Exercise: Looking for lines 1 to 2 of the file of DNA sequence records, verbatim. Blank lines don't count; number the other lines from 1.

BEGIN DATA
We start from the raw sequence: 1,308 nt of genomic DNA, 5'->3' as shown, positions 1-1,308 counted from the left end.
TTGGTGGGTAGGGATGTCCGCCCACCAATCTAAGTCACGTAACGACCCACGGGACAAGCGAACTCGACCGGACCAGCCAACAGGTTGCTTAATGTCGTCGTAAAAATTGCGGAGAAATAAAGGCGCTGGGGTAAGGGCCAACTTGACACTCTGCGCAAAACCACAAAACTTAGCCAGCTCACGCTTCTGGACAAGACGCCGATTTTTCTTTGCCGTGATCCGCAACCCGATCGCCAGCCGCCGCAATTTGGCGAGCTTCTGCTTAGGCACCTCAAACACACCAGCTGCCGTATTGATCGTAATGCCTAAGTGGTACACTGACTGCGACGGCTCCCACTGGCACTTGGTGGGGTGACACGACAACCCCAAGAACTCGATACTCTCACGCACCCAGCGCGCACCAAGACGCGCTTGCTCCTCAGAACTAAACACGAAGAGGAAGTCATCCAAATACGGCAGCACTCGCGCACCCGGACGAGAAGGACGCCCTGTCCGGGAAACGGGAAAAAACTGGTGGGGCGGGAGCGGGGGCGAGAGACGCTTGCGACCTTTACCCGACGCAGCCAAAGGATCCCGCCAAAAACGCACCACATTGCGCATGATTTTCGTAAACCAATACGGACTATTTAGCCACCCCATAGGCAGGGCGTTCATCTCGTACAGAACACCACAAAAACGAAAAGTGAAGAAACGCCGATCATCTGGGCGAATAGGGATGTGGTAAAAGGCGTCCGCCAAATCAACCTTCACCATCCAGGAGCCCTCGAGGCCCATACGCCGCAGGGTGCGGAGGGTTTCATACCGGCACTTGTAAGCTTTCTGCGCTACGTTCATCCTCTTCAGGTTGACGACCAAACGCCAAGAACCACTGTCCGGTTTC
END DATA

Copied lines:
We start from the raw sequence: 1,308 nt of genomic DNA, 5'->3' as shown, positions 1-1,308 counted from the left end.
TTGGTGGGTAGGGATGTCCGCCCACCAATCTAAGTCACGTAACGACCCACGGGACAAGCGAACTCGACCGGACCAGCCAACAGGTTGCTTAATGTCGTCGTAAAAATTGCGGAGAAATAAAGGCGCTGGGGTAAGGGCCAACTTGACACTCTGCGCAAAACCACAAAACTTAGCCAGCTCACGCTTCTGGACAAGACGCCGATTTTTCTTTGCCGTGATCCGCAACCCGATCGCCAGCCGCCGCAATTTGGCGAGCTTCTGCTTAGGCACCTCAAACACACCAGCTGCCGTATTGATCGTAATGCCTAAGTGGTACACTGACTGCGACGGCTCCCACTGGCACTTGGTGGGGTGACACGACAACCCCAAGAACTCGATACTCTCACGCACCCAGCGCGCACCAAGACGCGCTTGCTCCTCAGAACTAAACACGAAGAGGAAGTCATCCAAATACGGCAGCACTCGCGCACCCGGACGAGAAGGACGCCCTGTCCGGGAAACGGGAAAAAACTGGTGGGGCGGGAGCGGGGGCGAGAGACGCTTGCGACCTTTACCCGACGCAGCCAAAGGATCCCGCCAAAAACGCACCACATTGCGCATGATTTTCGTAAACCAATACGGACTATTTAGCCACCCCATAGGCAGGGCGTTCATCTCGTACAGAACACCACAAAAACGAAAAGTGAAGAAACGCCGATCATCTGGGCGAATAGGGATGTGGTAAAAGGCGTCCGCCAAATCAACCTTCACCATCCAGGAGCCCTCGAGGCCCATACGCCGCAGGGTGCGGAGGGTTTCATACCGGCACTTGTAAGCTTTCTGCGCTACGTTCATCCTCTTCAGGTTGACGACCAAACGCCAAGAACCACTGTCCGGTTTC